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Purchase Decision / Degree of Financial Leverage

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5. You are considering the purchase of new equipment for your company and you have narrowed down the possibilities to two models which perform equally well. However, the method of paying for the two models is different. Model A requires $5,000 per year payment for the next five years. Model B requires the following payment schedule. Which model should you buy if your opportunity cost is 8 percent?
Year Payment (Model B)
1 $7,000
2 6,000
3 5,000
4 4,000
5 3,000

7.
Table 8.1
Plan 1 Plan 2
Interest Expense $25,000 $50,000
Preferred Dividend $3,000 $1,500
Common Shares Outstanding 200,000 100,000

What is the degree of financial leverage at a base level EBIT of $120,000 for both financing plans? The firm has a 40 percent tax rate. (See Table 8.1.)

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Solution Summary

The solution looks at two questions - making the purchase decison among alternatives and how to calculate the degree of financial leverage. This solution is formatted in an attached Word document.

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See Also This Related BrainMass Solution

Break-even, fixed v variable costs, degree of leverage, EPS

Please use attached format to answer questions.

1. Shock Electronics sells portable heaters for $25 per unit, and the variable cost to
produce them is $17. Mr. Amps estimates that the fixed costs are $96,000.

a. Compute the break-even point in units.
b. Fill in the table below (in dollars) to illustrate that the break-even point has
been achieved.
Sales
-Fixed costs
-Total variable costs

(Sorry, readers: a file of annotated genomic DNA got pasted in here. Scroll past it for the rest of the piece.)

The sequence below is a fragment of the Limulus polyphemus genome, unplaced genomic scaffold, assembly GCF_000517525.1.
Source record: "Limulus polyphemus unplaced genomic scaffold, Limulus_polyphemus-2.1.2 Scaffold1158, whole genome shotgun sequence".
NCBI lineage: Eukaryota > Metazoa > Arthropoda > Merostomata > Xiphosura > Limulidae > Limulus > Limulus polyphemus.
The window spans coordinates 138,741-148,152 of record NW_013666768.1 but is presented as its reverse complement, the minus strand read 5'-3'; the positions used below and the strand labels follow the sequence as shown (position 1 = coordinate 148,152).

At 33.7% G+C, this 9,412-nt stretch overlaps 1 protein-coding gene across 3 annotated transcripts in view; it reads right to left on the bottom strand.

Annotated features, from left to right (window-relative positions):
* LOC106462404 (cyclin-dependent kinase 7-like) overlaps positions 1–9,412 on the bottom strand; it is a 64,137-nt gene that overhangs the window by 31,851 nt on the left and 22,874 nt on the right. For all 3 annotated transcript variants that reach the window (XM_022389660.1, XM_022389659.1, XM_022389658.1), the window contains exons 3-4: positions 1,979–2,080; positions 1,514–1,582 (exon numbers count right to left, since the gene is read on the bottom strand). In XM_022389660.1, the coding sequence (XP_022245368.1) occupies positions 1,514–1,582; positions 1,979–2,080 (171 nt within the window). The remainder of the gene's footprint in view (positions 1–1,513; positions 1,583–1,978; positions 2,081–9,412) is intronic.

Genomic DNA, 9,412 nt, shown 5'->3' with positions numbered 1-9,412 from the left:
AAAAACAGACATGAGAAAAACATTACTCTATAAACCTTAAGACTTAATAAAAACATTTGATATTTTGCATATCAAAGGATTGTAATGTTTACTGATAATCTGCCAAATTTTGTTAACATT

Net profit (loss)

3. Therapeutic Systems sells its products for $8 per unit. It has the following costs:

Rent $120,000
Factory labor $1.50 per unit
Executive salaries $112,000
Raw material $.70 per unit

Separate the expenses between fixed and variable costs per unit. Using this information and the sales price per unit of $6, compute the break-even point.

8. The Harding Company manufactures skates. The company's income statement
for 2001 is as follows:

HARDING COMPANY
Income Statement
For the Year Ended December 31, 2001
Sales (10,000 skates @ $50 each) . . . . . . . . . . . $500,000
Less: Variable costs (10,000 skates at $20) . . . 200,000
Fixed costs . . . . . . . . . . . . . . . . . . . . . . . . . . 150,000
Earnings before interest and taxes (EBIT) . . . . . . 150,000
Interest expense . . . . . . . . . . . . . . . . . . . . . . . . . 60,000
Earnings before taxes (EBT) . . . . . . . . . . . . . . . . 90,000
Income tax expense (40%) . . . . . . . . . . . . . . . . . 36,000
Earnings after taxes (EAT) . . . . . . . . . . . . . . . . . . $ 54,000

Given this income statement, compute the following:
a. Degree of operating leverage.
b. Degree of financial leverage.
c. Degree of combined leverage.
d. Break-even point in units (number of skates).

10. Cain Auto Supplies and Able Auto Parts are competitors in the aftermarket for
auto supplies. The separate capital structures for Cain and Able are presented
below.

Cain Able
Debt @ 10% . . . . . . . . . . . . . $ 50,000 Debt @ 10% . . . . . . . . . . . . . . . . . . $100,000
Common stock, $10 par . . . . . 100,000 Common stock, $10 par . . . . . . . . . 50,000
Total . . . . . . . . . . . . . . . . . . $150,000 Total . . . . . . . . . . . . . . . . . . . . . . . $150,000
Common shares . . . . . . . . . . 10,000 Common shares . . . . . . . . . . . . . . . 5,000

a. Compute earnings per share if earnings before interest and taxes are
$10,000, $15,000, and $50,000 (assume a 30 percent tax rate).

b. Explain the relationship between earnings per share and the level of EBIT.

c. If the cost of debt went up to 12 percent and all other factors remained
equal, what would be the break-even level for EBIT?

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